One of the great advantages of these staggering (Rolls-Royce’s Chief Technology Officer’s word, not mine!) generators is that they are controlled by Full Authority Digital Engine Control or FADEC.

FADEC will give the pilots in a Hercules or other aircraft, all the precise control they need and I doubt Rolls-Royce will leave FADEC out of their gas turbine generator, as it would give the operator or driver extremely precise control.

A driver of a GWR Castle equipped with two gas-turbine power-cars, would be able to do the following.

  • Adjust the power to the load and terrain, with much more accuracy, than at present.
  • Shut the engines down and start them quickly, when passing through sensitive areas.
  • Cut carbon-dioxide emissions, by simply using a minimum amount of fuel.

I would put a battery in the back of the Class 43, to provide hotel power for the passenger coaches.

Running current MTU engines in the Class 43s, on biodiesel is surely a possibility, but that not an elegant engineering solution. It also doesn’t cut carbon emissions.

As there are still over a hundred Class 43s in service, it could even be a substantial order.

It should also be noted, that more-efficient and less-polluting MTU engines were fitted in Class 43s from 2005, so as MTU is now part of Rolls-Royce, I suspect that Rolls-Royce have access to all the drawings and engineers notes, if not the engineers themselves

But it would be more about publicity for future sales around the world, with headlines like.

Iconic UK Diesel Passenger Trains To Receive Green Roll-Royce Jet Power!

COVID-19 has given Rolls-Royce’s aviation business a real hammering, so perhaps they can open up a new revenue stream by replacing the engines of diesel locomotives,

A Class 55 Locomotive

Why Not?

A Class 55 locomotive is diesel electric and there are thousands of diesel locomotives in the world, built to similar basic designs, that need a more-efficient and more environmentally-friendly replacement for a dirty, smelly, noisy and polluting diesel power-plant.

Marine Applications

The Wikipedia entry for the Cat C175, says this.

The Cat C175 is often used in locomotives and passenger-class ships.

I suspect there will be marine applications for the gas-turbine generator.

Conclusion

I’m very certain that Rolls-Royce’s pocket power station has a big future.

Who said that dynamite comes in small parcels?

 

 

July 19, 2020 Posted by | Energy, Transport | , , , , , , , , , , , | 8 Comments

Distributed Propulsion ‘Maybe The Only Means’ For Small Electric Flight Progress

The title of this post, is the same as that of this article on the Institute of Mechanical Engineers web site.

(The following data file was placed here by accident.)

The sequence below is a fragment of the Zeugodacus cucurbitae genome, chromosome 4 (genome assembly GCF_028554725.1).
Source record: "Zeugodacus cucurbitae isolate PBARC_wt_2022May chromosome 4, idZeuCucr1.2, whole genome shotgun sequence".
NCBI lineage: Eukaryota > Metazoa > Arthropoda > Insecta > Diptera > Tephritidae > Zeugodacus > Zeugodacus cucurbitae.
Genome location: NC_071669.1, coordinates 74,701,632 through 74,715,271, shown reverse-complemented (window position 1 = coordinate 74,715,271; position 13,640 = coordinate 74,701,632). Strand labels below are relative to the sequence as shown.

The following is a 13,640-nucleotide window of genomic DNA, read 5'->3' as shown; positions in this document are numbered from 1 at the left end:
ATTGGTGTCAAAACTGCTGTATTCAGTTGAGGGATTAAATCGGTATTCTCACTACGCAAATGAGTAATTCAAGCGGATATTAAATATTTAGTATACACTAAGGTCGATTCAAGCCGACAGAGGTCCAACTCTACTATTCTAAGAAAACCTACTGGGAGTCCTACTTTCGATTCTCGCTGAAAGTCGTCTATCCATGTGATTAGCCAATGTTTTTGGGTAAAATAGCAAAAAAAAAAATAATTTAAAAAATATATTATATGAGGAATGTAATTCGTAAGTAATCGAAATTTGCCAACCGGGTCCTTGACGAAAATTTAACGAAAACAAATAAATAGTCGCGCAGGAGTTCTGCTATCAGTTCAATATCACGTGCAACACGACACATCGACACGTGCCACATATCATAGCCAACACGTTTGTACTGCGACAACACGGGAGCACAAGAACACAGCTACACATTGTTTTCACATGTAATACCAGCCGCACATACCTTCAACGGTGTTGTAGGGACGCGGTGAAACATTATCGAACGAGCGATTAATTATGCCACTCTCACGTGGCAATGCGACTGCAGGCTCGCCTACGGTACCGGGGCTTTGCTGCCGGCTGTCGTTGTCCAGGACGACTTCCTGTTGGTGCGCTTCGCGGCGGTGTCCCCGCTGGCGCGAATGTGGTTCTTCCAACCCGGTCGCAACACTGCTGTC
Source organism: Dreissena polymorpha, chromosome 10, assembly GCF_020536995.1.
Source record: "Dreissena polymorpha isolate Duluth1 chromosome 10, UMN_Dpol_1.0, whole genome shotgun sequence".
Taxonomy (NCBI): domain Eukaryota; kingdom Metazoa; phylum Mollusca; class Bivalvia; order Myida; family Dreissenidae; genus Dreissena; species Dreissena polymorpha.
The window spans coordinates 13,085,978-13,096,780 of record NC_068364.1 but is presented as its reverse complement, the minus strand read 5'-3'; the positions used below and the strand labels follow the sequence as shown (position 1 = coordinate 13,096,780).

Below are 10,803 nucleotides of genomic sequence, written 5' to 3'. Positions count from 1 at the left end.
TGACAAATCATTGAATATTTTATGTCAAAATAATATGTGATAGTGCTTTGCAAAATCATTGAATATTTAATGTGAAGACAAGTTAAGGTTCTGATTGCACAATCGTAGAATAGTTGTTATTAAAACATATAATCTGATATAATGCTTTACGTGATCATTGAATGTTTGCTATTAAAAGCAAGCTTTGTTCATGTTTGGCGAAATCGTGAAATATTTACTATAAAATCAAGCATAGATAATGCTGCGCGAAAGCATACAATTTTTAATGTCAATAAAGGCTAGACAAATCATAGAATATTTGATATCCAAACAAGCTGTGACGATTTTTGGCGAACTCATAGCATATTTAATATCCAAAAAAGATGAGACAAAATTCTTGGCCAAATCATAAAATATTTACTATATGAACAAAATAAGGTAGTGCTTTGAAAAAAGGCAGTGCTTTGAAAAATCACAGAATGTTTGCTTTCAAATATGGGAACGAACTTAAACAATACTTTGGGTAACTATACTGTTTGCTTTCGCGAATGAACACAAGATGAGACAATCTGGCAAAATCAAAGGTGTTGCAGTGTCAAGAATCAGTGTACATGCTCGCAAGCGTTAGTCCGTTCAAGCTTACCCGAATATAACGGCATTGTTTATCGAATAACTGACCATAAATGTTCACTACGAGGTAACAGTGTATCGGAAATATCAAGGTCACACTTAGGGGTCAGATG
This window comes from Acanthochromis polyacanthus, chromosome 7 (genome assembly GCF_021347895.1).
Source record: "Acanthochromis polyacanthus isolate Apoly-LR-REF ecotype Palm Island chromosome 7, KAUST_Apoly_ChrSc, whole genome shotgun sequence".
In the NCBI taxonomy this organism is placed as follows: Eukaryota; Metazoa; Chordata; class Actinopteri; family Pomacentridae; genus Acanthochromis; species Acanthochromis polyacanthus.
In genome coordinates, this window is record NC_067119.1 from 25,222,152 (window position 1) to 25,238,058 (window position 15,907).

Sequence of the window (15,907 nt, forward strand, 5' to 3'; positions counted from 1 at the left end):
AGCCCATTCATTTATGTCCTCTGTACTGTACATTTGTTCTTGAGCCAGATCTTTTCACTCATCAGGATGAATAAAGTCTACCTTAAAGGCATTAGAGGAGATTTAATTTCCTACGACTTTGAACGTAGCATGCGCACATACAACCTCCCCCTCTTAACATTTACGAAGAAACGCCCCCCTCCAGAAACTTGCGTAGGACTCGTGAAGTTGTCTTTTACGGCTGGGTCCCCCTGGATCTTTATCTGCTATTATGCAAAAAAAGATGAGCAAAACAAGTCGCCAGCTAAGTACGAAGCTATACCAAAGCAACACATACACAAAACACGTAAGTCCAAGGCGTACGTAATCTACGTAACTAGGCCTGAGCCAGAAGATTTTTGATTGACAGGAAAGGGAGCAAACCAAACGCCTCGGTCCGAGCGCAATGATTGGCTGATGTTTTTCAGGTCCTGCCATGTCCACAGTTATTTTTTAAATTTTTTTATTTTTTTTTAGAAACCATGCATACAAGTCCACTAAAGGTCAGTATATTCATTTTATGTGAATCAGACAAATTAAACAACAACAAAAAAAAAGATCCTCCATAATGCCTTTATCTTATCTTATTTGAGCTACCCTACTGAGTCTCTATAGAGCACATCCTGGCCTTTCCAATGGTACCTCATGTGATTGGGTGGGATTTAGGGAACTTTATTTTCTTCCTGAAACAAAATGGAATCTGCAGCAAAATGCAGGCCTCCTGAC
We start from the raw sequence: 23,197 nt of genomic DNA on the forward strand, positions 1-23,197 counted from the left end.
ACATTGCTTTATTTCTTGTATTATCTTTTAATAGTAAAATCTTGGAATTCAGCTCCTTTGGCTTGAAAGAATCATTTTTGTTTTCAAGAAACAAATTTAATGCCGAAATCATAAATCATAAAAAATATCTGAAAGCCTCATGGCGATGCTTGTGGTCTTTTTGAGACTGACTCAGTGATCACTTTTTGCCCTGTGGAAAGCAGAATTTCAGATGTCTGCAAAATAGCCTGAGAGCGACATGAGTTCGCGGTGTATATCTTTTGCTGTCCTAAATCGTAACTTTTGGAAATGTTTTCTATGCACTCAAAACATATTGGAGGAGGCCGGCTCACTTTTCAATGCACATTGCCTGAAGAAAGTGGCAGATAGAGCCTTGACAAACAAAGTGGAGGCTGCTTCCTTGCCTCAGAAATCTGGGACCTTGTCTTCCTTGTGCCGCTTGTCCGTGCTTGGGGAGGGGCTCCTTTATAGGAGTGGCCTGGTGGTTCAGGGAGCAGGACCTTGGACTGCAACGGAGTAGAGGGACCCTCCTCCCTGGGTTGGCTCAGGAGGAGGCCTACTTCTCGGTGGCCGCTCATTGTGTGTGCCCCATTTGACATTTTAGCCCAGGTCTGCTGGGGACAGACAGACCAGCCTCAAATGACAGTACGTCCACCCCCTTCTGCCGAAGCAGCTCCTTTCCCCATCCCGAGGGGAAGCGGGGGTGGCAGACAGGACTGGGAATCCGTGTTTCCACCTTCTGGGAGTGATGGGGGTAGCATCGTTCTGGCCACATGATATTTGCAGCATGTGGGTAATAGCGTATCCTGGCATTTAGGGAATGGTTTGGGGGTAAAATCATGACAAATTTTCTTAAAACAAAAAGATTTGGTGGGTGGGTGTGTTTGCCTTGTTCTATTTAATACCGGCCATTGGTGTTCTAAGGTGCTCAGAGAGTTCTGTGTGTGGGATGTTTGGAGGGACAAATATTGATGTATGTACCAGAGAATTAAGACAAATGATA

If you want to fly again, then this article offers pointers to how you might do it.

The E-Fan X Airliner

It gives this latest information on the E-Fa X airliner being tested by Rolls-Royce and Airbus.

Amid the strain of the Covid-19 pandemic, Rolls-Royce and Airbus cancelled flight tests of their E-Fan X airliner, a promising project that could have provided vital data on issues such as thrust management and electric systems at altitude.

Does that mean cancelled or scrapped?

2.5 MW From A Beer Keg-Sized Generator

This paragraph could be important.

“Among the many great achievements from E-Fan X has been the generator – about the same size as a beer keg – but producing a staggering 2.5MW,” said Vittadini’s Rolls-Royce counterpart Paul Stein. “That’s enough power to supply 2,500 homes and fully represents the pioneering spirit on this project.”

This picture shows a Class 66 locomotive.

The locomotive has a 2,460 kW diesel engine and an electric transmission.

I just wonder, if Rolls Royce’s high-powered small generator could replace the large, noisy and smelly diesel engines in these locomotives.

If the technology worked there are 455 of the noisy locomotives.

Snowballing Improvements

The article has a section with this title and it talks about how electric power may lead to other advantages.

Conclusion

Electric aircraft are more promising, than many think!

 

July 17, 2020 Posted by | Energy, Transport | , , , , | 1 Comment

Can A Green Revolution Really Save Britain’s Crisis-Stricken Aerospace Industry?

The title of this post, is the same as that of this article on the Telegraph.

This is the sub-title.

The Prime Minister has set a challenging target of green flights within a generation, but is it a sustainable plan?

I have read the whole article, which is mainly about Velocys and their project at Immingham to create aviation biofuel from household rubbish.

They say the main problem is scaling up the process to get enough jet fuel. When I was working at ICI in the early 1970s, modelling chemical processes, scale-up always loomed-large as a problem.

Nothing changes!

I think we’ll get to our carbon-neutral objective, for aviation, but it will be a mixture of things.

  • Aviation biofuel.
  • All-electric airports.
  • Efficient aerodynamics and engines.
  • Electric short-haul aircraft.
  • Rail substitution for short flights.